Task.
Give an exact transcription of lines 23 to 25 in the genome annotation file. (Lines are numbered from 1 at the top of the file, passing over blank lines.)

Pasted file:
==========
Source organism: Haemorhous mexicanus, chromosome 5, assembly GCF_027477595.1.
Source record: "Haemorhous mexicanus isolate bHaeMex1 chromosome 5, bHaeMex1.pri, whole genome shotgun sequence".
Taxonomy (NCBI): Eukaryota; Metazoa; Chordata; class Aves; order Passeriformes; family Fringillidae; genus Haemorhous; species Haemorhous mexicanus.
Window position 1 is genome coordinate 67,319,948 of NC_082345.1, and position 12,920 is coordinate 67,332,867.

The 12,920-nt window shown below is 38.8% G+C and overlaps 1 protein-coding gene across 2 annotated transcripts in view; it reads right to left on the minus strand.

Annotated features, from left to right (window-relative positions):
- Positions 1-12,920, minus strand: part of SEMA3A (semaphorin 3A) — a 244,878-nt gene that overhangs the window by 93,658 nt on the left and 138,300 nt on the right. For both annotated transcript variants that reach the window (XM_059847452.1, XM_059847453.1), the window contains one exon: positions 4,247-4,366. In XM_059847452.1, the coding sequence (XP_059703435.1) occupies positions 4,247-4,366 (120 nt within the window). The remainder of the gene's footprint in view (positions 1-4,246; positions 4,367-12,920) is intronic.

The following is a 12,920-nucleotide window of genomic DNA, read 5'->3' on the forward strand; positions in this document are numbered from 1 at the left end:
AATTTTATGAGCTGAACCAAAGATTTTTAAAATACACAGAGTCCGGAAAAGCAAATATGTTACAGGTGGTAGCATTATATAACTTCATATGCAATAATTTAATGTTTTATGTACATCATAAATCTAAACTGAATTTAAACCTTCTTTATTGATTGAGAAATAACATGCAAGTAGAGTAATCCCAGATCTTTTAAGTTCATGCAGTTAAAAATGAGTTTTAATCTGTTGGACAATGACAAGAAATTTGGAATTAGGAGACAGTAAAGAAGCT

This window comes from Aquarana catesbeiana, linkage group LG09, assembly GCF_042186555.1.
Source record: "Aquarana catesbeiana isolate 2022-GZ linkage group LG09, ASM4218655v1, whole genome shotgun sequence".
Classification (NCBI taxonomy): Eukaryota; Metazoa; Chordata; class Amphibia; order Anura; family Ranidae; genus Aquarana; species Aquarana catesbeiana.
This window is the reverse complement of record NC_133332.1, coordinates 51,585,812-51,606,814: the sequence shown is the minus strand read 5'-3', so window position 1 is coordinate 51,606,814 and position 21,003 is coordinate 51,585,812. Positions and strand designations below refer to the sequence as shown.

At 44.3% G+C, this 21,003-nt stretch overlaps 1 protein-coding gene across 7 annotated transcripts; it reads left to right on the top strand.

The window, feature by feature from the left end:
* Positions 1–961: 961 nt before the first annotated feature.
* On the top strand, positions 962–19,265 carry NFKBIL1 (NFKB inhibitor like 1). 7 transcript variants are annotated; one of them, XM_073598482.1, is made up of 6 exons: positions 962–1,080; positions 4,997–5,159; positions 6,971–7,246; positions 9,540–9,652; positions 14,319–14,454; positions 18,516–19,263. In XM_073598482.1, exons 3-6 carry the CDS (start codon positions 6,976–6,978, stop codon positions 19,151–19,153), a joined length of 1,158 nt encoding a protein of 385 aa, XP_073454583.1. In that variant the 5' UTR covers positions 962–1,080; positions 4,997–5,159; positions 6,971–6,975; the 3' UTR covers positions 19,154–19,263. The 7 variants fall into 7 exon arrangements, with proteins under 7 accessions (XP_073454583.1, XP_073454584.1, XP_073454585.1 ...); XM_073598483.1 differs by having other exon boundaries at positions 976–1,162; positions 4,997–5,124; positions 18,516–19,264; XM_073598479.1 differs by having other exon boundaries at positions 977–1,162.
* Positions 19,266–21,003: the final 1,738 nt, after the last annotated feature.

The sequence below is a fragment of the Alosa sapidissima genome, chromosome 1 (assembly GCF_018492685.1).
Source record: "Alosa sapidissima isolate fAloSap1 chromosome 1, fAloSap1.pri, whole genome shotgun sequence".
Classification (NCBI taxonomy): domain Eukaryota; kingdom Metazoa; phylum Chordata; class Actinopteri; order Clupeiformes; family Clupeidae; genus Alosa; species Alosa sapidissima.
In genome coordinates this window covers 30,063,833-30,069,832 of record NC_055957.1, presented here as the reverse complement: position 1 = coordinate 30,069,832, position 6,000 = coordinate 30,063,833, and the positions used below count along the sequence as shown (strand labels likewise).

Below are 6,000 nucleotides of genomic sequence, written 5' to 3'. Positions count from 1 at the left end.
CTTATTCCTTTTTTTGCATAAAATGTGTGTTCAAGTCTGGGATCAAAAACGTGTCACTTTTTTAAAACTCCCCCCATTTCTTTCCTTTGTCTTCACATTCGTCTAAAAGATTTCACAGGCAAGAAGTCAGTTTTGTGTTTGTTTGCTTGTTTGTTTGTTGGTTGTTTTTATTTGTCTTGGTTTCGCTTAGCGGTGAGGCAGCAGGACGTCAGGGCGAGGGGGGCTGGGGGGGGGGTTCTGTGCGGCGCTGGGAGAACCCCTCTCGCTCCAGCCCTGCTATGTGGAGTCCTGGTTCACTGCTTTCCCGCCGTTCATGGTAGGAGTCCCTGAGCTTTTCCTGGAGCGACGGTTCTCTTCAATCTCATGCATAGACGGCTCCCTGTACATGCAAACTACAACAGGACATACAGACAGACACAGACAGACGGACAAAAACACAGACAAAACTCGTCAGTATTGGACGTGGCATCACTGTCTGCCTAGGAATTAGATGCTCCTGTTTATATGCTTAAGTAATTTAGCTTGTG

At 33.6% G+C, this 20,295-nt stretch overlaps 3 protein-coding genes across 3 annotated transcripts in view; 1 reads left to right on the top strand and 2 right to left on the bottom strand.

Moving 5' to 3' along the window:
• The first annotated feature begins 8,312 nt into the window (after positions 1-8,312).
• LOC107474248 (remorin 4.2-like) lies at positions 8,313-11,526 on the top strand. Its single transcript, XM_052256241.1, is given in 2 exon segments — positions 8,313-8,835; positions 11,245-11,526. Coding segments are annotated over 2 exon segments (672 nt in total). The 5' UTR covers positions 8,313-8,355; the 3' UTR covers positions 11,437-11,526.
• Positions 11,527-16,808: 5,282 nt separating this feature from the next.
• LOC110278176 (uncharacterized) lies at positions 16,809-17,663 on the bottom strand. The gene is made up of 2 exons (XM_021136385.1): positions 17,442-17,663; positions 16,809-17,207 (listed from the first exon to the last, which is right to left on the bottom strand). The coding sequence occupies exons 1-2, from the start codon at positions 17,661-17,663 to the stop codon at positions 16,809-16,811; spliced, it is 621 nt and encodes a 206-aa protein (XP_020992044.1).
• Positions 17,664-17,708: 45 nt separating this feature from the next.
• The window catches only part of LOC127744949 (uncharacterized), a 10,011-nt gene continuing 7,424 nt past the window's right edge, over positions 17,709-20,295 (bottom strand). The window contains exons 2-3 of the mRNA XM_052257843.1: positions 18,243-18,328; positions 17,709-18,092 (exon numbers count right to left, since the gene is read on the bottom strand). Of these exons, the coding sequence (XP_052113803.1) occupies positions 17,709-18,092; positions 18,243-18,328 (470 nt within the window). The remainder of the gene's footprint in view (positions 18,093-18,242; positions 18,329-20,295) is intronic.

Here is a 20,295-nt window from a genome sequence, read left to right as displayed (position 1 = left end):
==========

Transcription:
Below are 6,000 nucleotides of genomic sequence, written 5' to 3'. Positions count from 1 at the left end.
CTTATTCCTTTTTTTGCATAAAATGTGTGTTCAAGTCTGGGATCAAAAACGTGTCACTTTTTTAAAACTCCCCCCATTTCTTTCCTTTGTCTTCACATTCGTCTAAAAGATTTCACAGGCAAGAAGTCAGTTTTGTGTTTGTTTGCTTGTTTGTTTGTTGGTTGTTTTTATTTGTCTTGGTTTCGCTTAGCGGTGAGGCAGCAGGACGTCAGGGCGAGGGGGGCTGGGGGGGGGGTTCTGTGCGGCGCTGGGAGAACCCCTCTCGCTCCAGCCCTGCTATGTGGAGTCCTGGTTCACTGCTTTCCCGCCGTTCATGGTAGGAGTCCCTGAGCTTTTCCTGGAGCGACGGTTCTCTTCAATCTCATGCATAGACGGCTCCCTGTACATGCAAACTACAACAGGACATACAGACAGACACAGACAGACGGACAAAAACACAGACAAAACTCGTCAGTATTGGACGTGGCATCACTGTCTGCCTAGGAATTAGATGCTCCTGTTTATATGCTTAAGTAATTTAGCTTGTG

At 33.6% G+C, this 20,295-nt stretch overlaps 3 protein-coding genes across 3 annotated transcripts in view; 1 reads left to right on the top strand and 2 right to left on the bottom strand.